British Prime Minister Theresa May's government sought on Saturday to quell anger over a deadly tower block fire by pledging to support the victims of the blaze after protesters jeered her when she visited local residents.
May was rushed away from a meeting with residents on Friday under heavy police guard as protesters shouted "Shame on you" and hundreds stormed a local town hall calling for justice.
After a botched snap election that lost her party its majority in parliament, May is facing criticism for her response to the blaze which engulfed the 24-storey apartment block of social housing on Wednesday, killing at least 30 people.
Residents of the destroyed tower said May was far too slow to visit the stricken community, that the building had been unsafe and that officials have failed to give enough information and support to those who have lost relatives and their homes.
Asked repeatedly whether she had misread the public mood, May did not answer directly but said the focus was on providing support to the victims.
"What I'm now absolutely focused on is ensuring that we get that support on the ground," May said in a BBC Newsnight interview.
"Government is making money available, we're ensuring that we're going to get to the bottom of what's happened, we will ensure that people are rehoused.
But we need to make sure that that actually happens."
May on Saturday was due to chair a meeting on the government's response to the fire. The death toll is expected to rise, as at least 60 people remain unaccounted for.
Alongside both police and fire investigations into the blaze, she has promised to set up a public inquiry.
She also pledged 5 million pounds ($6.39 million) of support, housing guarantees and help with access to bank accounts and cash. Those who lost their homes will be rehoused within three weeks, she said.
One of her closest allies, Damian Green, defended May on Saturday, adding that a team would go to the area to answer questions from residents.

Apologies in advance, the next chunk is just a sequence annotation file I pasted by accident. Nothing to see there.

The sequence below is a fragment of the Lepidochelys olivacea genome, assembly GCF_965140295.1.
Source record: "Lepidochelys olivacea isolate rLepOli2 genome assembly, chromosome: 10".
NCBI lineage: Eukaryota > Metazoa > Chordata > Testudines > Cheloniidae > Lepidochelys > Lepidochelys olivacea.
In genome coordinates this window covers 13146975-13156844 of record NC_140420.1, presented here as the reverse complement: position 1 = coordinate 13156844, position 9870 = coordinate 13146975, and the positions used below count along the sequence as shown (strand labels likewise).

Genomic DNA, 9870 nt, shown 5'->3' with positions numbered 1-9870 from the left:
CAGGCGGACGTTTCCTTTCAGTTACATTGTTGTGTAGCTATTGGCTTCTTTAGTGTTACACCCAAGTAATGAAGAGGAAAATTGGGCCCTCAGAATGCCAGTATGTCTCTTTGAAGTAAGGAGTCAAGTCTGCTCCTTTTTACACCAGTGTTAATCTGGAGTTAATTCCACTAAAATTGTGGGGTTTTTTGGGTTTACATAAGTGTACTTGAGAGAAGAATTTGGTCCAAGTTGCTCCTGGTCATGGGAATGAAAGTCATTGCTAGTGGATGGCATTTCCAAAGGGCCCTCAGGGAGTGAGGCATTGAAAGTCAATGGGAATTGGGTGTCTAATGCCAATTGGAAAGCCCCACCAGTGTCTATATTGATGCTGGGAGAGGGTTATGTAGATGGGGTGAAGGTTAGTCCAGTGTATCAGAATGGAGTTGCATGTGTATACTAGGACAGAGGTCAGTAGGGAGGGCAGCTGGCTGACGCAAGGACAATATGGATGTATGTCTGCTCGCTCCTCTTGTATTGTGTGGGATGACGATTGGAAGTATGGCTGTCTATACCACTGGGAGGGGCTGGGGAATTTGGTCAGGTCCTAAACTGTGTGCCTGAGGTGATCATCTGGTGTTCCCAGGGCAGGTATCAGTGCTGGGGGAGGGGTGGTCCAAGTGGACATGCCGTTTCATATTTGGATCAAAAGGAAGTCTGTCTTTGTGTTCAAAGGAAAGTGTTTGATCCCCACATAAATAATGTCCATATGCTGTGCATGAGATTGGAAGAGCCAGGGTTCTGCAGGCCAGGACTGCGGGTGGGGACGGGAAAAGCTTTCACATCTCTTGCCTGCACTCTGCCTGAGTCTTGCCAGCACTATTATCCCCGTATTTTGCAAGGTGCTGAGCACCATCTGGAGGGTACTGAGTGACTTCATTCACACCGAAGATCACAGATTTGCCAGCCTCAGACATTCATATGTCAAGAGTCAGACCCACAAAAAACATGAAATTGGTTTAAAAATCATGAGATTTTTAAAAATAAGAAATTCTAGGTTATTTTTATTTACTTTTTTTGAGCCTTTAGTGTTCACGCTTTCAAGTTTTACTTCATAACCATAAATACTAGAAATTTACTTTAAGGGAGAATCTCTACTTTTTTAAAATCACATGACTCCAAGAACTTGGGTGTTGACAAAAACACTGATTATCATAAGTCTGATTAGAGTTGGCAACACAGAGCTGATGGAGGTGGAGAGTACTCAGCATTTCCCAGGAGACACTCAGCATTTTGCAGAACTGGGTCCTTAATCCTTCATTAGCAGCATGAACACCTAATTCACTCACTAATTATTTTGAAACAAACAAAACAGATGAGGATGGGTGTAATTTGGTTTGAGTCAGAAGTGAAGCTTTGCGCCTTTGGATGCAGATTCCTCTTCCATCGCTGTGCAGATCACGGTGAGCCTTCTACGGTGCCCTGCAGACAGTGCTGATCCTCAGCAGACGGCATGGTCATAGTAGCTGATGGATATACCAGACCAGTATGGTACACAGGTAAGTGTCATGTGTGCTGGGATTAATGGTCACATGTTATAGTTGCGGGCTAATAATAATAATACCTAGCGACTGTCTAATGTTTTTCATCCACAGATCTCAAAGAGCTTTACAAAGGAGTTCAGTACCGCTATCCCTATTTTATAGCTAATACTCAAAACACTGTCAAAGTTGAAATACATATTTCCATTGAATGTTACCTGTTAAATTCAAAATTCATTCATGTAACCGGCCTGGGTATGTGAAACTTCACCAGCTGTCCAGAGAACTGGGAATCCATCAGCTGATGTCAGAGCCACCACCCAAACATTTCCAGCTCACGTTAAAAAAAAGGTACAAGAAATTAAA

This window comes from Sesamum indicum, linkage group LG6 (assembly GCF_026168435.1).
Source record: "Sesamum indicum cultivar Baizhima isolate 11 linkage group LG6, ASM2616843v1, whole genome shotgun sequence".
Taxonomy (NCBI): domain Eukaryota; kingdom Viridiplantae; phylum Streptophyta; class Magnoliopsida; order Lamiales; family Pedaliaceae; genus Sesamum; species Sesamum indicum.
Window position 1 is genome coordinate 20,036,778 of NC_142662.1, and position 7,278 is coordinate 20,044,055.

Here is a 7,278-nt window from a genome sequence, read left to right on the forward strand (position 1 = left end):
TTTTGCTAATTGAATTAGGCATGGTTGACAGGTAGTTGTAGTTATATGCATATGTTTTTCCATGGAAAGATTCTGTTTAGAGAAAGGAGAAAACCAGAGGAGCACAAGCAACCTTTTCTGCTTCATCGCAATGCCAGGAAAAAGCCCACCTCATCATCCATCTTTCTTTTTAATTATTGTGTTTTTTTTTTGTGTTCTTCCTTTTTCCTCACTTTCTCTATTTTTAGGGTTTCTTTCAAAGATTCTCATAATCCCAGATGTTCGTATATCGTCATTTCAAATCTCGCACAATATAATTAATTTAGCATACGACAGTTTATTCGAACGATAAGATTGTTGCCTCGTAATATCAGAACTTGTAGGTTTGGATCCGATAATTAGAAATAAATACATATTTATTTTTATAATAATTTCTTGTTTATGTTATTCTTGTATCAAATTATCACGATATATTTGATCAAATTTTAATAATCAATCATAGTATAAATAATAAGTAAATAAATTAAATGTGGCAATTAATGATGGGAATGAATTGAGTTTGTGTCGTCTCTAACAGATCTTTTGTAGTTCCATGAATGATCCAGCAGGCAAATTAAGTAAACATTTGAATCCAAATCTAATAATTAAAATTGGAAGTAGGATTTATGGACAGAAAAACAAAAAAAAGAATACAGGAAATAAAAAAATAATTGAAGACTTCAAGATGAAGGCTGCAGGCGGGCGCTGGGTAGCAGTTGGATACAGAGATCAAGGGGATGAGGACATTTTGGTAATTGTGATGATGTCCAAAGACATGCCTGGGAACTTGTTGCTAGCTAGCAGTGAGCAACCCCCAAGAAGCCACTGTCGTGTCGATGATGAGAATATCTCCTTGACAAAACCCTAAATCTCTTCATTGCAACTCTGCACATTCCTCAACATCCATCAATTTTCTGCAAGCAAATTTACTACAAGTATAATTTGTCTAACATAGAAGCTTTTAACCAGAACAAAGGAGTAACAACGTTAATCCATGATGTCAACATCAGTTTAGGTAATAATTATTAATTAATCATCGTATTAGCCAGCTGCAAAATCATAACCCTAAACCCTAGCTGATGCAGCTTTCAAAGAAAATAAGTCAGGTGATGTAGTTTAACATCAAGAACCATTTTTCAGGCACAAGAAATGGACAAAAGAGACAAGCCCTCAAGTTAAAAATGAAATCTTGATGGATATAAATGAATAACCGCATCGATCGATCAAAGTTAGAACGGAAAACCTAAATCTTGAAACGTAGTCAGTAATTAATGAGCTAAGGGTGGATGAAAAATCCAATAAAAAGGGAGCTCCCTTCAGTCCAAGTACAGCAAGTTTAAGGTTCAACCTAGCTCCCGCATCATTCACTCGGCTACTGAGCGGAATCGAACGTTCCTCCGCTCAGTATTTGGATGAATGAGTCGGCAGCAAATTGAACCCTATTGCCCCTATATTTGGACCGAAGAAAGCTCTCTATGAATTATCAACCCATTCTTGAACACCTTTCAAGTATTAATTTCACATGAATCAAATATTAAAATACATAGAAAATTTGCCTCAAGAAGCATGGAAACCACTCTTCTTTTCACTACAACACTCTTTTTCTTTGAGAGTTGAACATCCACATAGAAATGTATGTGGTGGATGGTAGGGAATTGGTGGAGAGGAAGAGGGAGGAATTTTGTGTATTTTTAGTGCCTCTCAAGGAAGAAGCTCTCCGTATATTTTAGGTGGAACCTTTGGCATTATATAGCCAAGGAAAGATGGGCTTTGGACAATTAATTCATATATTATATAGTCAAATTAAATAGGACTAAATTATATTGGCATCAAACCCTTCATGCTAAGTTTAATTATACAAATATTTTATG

"The Prime Minister is distraught about what has happened," said Green, who was appointed May's deputy in the wake of the general election.
"We're all desperately sad, we're all angry, but of course none of us as angry as those who were directly affected. I absolutely get why they're angry," Green said.
Anger in London
While the blaze has prompted an outpouring of generosity, with many people donating provisions and clothes, it has also unleashed rage at the authorities as the charred tower was cast as a deadly symbol of a deeply divided society.
Angry protesters chanting "We want justice" stormed their way into the Kensington and Chelsea town hall on Friday.
After a turbulent three months which has seen Britain scarred by three deadly Islamist militant attacks and now the tower blaze, Queen Elizabeth said the mood was deeply sombre but that the British people were resolute in the face of adversity.
"It is difficult to escape a very sombre national mood," Elizabeth said in a message on her official birthday. "The country has witnessed a succession of terrible tragedies."
"Put to the test, the United Kingdom has been resolute in the face of adversity," Elizabeth said. "United in our sadness, we are equally determined, without fear or favour, to support all those rebuilding lives so horribly affected by injury and loss."
Such a direct message from the monarch is rare and indicated the extent of the turmoil in Britain.
Opponents said May's handling of the fire has thrust her position further into doubt by showing a failure to feel the public mood and act decisively.
"Not a viable PM"
After a tumultuous week that pitched Britain into its deepest political crisis since the Brexit referendum a year ago, May's future was already uncertain due to her failed gamble on a snap election.
Britain is now likely to go into arduous talks on Monday about its exit from the European Union with a weakened leader who is dependent on a small Northern Irish party.
Matthew Parris, a columnist and former Conservative lawmaker, said May's response to the fire had shown a lack of judgment which made her unsuitable to be prime minister.
"Wallowing in the wash of a general election that stripped our prime minister of her authority on the very eve of EU negotiations, neither common sense nor the evidence suggest she can re-establish public confidence," Parris wrote in the Times.
"This prime minister is not viable."